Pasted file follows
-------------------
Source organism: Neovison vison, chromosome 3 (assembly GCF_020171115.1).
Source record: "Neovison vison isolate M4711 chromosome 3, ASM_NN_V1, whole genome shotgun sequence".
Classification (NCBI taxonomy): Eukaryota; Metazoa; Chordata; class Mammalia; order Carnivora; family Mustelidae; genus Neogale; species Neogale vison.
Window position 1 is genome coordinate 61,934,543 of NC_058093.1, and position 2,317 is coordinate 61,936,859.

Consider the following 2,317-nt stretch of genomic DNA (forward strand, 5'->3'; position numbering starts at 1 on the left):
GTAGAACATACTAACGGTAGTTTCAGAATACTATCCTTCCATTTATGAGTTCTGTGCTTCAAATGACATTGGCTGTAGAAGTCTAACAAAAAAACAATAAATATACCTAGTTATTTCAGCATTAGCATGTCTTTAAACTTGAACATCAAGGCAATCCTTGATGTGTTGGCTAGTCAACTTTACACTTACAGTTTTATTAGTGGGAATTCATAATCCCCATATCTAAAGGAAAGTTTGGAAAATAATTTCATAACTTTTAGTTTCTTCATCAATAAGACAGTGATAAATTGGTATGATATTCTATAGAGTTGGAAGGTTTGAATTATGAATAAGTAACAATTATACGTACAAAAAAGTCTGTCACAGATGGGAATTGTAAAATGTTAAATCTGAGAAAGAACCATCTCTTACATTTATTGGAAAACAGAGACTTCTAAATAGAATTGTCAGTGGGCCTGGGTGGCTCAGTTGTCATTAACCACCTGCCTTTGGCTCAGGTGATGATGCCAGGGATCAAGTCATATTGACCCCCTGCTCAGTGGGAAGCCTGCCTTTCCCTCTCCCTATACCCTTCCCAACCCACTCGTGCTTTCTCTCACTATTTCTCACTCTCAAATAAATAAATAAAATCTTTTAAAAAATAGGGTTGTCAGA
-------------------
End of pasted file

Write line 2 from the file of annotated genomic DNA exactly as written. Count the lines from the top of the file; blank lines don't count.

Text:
Source record: "Neovison vison isolate M4711 chromosome 3, ASM_NN_V1, whole genome shotgun sequence".